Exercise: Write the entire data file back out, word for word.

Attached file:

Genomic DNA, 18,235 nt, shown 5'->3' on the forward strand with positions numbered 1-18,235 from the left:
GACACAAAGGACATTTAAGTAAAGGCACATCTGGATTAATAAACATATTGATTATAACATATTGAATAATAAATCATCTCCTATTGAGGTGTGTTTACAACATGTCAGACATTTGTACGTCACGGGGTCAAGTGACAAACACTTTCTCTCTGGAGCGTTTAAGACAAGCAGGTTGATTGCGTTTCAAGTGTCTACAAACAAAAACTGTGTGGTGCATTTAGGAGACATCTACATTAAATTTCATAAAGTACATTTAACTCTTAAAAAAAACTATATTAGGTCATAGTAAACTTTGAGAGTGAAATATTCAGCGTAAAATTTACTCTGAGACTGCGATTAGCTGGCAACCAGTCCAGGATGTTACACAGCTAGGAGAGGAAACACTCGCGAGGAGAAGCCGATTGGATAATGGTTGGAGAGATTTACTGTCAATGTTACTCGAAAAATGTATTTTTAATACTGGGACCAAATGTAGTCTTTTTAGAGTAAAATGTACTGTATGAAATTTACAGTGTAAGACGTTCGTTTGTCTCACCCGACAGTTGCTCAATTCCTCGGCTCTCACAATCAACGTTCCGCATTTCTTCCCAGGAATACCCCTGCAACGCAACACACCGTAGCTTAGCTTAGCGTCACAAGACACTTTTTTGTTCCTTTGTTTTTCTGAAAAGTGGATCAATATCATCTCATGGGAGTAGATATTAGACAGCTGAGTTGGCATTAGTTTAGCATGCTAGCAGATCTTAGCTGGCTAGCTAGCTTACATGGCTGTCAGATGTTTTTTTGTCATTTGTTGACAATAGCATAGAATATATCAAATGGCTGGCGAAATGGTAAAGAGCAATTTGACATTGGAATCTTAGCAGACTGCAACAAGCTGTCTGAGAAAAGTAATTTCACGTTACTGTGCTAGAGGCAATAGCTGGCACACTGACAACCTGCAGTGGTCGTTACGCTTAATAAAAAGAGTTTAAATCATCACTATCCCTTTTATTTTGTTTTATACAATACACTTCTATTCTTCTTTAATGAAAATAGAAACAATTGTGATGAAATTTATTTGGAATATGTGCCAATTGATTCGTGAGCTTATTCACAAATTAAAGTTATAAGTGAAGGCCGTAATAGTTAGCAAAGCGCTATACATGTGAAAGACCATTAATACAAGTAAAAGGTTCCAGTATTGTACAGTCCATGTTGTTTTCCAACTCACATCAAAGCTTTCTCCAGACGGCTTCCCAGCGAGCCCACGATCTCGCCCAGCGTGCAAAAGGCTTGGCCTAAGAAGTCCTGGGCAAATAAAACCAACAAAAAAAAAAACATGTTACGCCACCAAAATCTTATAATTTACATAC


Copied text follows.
Genomic DNA, 18,235 nt, shown 5'->3' on the forward strand with positions numbered 1-18,235 from the left:
GACACAAAGGACATTTAAGTAAAGGCACATCTGGATTAATAAACATATTGATTATAACATATTGAATAATAAATCATCTCCTATTGAGGTGTGTTTACAACATGTCAGACATTTGTACGTCACGGGGTCAAGTGACAAACACTTTCTCTCTGGAGCGTTTAAGACAAGCAGGTTGATTGCGTTTCAAGTGTCTACAAACAAAAACTGTGTGGTGCATTTAGGAGACATCTACATTAAATTTCATAAAGTACATTTAACTCTTAAAAAAAACTATATTAGGTCATAGTAAACTTTGAGAGTGAAATATTCAGCGTAAAATTTACTCTGAGACTGCGATTAGCTGGCAACCAGTCCAGGATGTTACACAGCTAGGAGAGGAAACACTCGCGAGGAGAAGCCGATTGGATAATGGTTGGAGAGATTTACTGTCAATGTTACTCGAAAAATGTATTTTTAATACTGGGACCAAATGTAGTCTTTTTAGAGTAAAATGTACTGTATGAAATTTACAGTGTAAGACGTTCGTTTGTCTCACCCGACAGTTGCTCAATTCCTCGGCTCTCACAATCAACGTTCCGCATTTCTTCCCAGGAATACCCCTGCAACGCAACACACCGTAGCTTAGCTTAGCGTCACAAGACACTTTTTTGTTCCTTTGTTTTTCTGAAAAGTGGATCAATATCATCTCATGGGAGTAGATATTAGACAGCTGAGTTGGCATTAGTTTAGCATGCTAGCAGATCTTAGCTGGCTAGCTAGCTTACATGGCTGTCAGATGTTTTTTTGTCATTTGTTGACAATAGCATAGAATATATCAAATGGCTGGCGAAATGGTAAAGAGCAATTTGACATTGGAATCTTAGCAGACTGCAACAAGCTGTCTGAGAAAAGTAATTTCACGTTACTGTGCTAGAGGCAATAGCTGGCACACTGACAACCTGCAGTGGTCGTTACGCTTAATAAAAAGAGTTTAAATCATCACTATCCCTTTTATTTTGTTTTATACAATACACTTCTATTCTTCTTTAATGAAAATAGAAACAATTGTGATGAAATTTATTTGGAATATGTGCCAATTGATTCGTGAGCTTATTCACAAATTAAAGTTATAAGTGAAGGCCGTAATAGTTAGCAAAGCGCTATACATGTGAAAGACCATTAATACAAGTAAAAGGTTCCAGTATTGTACAGTCCATGTTGTTTTCCAACTCACATCAAAGCTTTCTCCAGACGGCTTCCCAGCGAGCCCACGATCTCGCCCAGCGTGCAAAAGGCTTGGCCTAAGAAGTCCTGGGCAAATAAAACCAACAAAAAAAAAAACATGTTACGCCACCAAAATCTTATAATTTACATAC